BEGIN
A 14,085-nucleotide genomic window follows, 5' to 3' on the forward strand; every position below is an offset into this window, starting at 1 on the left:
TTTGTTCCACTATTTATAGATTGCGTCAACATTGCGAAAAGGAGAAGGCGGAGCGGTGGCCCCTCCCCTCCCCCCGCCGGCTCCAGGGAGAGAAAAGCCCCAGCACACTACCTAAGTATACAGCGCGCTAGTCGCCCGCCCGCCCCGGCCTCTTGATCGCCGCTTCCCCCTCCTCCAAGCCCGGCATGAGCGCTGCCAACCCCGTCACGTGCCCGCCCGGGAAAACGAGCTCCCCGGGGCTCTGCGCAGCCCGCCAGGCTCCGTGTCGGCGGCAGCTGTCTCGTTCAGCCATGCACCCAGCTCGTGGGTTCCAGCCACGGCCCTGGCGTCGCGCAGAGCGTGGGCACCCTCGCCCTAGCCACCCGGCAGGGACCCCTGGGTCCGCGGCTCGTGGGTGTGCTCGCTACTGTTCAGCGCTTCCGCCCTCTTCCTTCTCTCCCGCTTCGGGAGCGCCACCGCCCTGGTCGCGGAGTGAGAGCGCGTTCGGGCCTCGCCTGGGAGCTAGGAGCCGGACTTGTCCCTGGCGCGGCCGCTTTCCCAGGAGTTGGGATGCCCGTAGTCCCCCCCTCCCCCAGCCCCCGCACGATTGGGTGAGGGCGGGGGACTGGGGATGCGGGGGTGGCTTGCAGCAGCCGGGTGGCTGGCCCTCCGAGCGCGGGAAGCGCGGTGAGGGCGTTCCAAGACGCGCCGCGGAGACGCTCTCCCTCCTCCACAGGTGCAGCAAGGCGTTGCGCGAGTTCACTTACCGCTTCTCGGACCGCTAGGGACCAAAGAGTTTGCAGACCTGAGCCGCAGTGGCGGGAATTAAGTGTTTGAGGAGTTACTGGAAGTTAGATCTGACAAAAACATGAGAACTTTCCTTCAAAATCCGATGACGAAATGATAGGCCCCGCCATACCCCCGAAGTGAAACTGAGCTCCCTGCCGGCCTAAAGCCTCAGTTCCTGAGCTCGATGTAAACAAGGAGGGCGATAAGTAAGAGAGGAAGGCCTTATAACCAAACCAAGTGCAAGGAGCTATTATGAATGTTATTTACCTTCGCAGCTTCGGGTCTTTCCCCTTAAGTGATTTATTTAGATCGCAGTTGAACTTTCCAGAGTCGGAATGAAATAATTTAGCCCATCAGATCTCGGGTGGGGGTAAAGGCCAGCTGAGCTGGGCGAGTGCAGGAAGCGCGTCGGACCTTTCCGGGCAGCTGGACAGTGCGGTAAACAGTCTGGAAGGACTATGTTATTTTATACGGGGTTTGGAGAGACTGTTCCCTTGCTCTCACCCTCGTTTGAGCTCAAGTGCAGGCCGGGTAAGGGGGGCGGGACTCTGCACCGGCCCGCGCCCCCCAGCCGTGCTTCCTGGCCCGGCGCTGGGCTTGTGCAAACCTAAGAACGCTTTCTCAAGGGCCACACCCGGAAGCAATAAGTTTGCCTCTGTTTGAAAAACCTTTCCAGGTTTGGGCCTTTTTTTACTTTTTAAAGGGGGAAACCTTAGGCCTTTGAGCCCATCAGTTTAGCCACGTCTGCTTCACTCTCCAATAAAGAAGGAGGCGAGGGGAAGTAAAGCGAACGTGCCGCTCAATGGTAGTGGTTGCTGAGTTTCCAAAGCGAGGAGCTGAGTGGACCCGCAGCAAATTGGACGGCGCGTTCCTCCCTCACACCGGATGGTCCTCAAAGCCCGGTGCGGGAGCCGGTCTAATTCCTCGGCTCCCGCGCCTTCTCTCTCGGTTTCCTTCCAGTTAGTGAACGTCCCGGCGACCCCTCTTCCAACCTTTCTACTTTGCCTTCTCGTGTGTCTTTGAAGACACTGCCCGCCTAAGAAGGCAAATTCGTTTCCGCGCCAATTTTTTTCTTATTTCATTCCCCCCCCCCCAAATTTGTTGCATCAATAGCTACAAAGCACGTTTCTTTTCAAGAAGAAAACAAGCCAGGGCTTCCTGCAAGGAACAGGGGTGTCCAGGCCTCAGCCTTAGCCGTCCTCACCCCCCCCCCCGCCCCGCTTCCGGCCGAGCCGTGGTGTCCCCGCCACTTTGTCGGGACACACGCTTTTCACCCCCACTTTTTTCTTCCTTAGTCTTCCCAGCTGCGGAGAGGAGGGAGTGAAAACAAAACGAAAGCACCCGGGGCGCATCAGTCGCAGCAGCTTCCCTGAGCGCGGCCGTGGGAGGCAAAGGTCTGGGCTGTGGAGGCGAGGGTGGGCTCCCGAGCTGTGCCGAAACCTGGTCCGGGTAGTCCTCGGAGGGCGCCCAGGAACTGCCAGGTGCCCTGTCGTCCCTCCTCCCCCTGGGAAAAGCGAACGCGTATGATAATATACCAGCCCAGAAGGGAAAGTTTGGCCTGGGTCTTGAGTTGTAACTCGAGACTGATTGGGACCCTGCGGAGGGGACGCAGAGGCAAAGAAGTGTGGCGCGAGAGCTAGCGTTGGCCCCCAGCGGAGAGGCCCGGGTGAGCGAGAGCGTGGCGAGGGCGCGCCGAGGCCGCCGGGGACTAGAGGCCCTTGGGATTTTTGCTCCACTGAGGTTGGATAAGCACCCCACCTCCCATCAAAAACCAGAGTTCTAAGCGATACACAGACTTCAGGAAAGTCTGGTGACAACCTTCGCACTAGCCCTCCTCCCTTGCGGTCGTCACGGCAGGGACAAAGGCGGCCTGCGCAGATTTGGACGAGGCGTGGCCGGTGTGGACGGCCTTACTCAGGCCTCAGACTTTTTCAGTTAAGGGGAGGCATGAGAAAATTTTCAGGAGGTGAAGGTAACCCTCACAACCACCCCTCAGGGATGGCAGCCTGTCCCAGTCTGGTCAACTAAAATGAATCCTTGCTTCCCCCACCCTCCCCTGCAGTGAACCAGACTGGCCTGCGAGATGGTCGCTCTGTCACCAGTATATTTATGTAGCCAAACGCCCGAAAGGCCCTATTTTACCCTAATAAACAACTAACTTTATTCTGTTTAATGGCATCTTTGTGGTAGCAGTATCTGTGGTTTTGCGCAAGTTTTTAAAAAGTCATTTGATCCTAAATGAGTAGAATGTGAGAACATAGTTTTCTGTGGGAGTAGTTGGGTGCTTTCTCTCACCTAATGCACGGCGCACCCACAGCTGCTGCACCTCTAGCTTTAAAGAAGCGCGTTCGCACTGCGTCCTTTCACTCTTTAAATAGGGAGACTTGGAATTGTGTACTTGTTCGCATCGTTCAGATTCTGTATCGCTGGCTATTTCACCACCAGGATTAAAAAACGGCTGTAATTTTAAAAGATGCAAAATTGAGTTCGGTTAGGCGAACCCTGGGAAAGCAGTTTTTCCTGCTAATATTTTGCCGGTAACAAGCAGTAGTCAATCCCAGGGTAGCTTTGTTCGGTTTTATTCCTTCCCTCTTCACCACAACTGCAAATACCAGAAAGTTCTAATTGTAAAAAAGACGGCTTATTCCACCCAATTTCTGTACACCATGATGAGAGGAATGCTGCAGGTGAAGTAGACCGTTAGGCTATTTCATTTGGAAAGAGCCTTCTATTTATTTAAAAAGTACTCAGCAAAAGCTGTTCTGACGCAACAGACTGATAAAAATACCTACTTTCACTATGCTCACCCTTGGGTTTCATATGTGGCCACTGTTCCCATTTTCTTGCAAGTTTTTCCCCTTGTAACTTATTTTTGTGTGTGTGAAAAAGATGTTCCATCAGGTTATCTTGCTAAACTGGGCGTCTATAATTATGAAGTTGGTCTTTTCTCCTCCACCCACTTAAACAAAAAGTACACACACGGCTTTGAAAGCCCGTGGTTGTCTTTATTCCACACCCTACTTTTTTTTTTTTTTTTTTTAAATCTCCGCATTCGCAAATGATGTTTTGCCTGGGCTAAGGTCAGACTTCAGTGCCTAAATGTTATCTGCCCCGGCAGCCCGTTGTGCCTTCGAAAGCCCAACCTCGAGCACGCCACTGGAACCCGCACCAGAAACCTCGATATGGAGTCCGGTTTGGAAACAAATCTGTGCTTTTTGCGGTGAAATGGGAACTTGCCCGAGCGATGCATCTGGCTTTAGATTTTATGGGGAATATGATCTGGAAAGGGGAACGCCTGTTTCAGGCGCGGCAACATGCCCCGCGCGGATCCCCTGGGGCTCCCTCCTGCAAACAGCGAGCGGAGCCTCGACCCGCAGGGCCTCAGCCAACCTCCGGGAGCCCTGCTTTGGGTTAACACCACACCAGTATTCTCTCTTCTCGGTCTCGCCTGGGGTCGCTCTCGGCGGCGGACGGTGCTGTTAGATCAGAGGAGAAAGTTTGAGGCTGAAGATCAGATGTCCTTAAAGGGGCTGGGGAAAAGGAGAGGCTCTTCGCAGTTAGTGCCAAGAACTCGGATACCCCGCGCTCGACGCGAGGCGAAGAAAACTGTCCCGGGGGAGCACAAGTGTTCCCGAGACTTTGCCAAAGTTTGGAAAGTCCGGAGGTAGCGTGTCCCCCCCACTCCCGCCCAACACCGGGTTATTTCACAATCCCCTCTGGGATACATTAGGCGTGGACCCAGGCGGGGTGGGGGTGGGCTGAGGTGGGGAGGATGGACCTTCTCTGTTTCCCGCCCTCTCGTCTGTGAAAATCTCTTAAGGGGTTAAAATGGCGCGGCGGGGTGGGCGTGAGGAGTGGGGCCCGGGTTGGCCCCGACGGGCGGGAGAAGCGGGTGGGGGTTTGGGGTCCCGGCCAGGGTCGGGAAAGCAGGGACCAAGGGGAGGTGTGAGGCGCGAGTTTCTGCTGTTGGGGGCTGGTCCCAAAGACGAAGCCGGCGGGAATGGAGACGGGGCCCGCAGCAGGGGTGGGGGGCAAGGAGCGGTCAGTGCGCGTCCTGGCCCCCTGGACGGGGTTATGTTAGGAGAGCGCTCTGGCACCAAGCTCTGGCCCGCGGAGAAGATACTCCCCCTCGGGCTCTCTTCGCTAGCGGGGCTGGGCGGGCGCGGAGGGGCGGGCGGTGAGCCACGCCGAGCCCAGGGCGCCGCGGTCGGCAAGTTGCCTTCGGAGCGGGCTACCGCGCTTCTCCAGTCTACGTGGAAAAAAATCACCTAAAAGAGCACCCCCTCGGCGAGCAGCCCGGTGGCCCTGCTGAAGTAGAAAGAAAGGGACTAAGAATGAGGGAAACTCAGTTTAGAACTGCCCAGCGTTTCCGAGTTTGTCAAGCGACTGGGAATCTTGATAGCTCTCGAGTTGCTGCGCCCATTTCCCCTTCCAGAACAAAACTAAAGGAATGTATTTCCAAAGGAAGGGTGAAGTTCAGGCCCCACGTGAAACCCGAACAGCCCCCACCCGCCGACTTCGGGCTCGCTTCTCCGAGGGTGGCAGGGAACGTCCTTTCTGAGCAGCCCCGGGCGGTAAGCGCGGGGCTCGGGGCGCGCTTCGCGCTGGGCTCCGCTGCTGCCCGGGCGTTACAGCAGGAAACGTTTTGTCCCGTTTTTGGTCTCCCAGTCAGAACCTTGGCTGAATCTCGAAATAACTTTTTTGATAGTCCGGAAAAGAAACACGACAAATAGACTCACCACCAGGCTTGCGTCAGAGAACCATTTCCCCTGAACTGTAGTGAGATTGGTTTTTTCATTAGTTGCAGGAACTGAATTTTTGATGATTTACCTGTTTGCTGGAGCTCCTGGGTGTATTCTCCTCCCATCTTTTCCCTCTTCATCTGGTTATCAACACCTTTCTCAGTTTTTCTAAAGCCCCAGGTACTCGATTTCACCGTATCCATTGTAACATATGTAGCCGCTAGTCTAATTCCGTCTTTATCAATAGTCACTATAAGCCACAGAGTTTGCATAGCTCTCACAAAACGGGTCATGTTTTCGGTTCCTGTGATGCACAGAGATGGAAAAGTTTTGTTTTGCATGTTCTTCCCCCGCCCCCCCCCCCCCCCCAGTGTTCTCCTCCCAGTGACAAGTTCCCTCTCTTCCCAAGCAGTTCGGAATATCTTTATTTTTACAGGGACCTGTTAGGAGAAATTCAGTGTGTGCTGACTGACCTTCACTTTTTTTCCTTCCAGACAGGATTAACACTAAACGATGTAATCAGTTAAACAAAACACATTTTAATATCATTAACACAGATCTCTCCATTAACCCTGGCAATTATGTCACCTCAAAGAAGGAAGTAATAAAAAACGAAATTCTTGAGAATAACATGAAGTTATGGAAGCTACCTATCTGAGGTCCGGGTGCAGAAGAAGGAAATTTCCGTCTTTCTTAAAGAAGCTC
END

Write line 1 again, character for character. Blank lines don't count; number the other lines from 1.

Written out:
A 14,085-nucleotide genomic window follows, 5' to 3' on the forward strand; every position below is an offset into this window, starting at 1 on the left: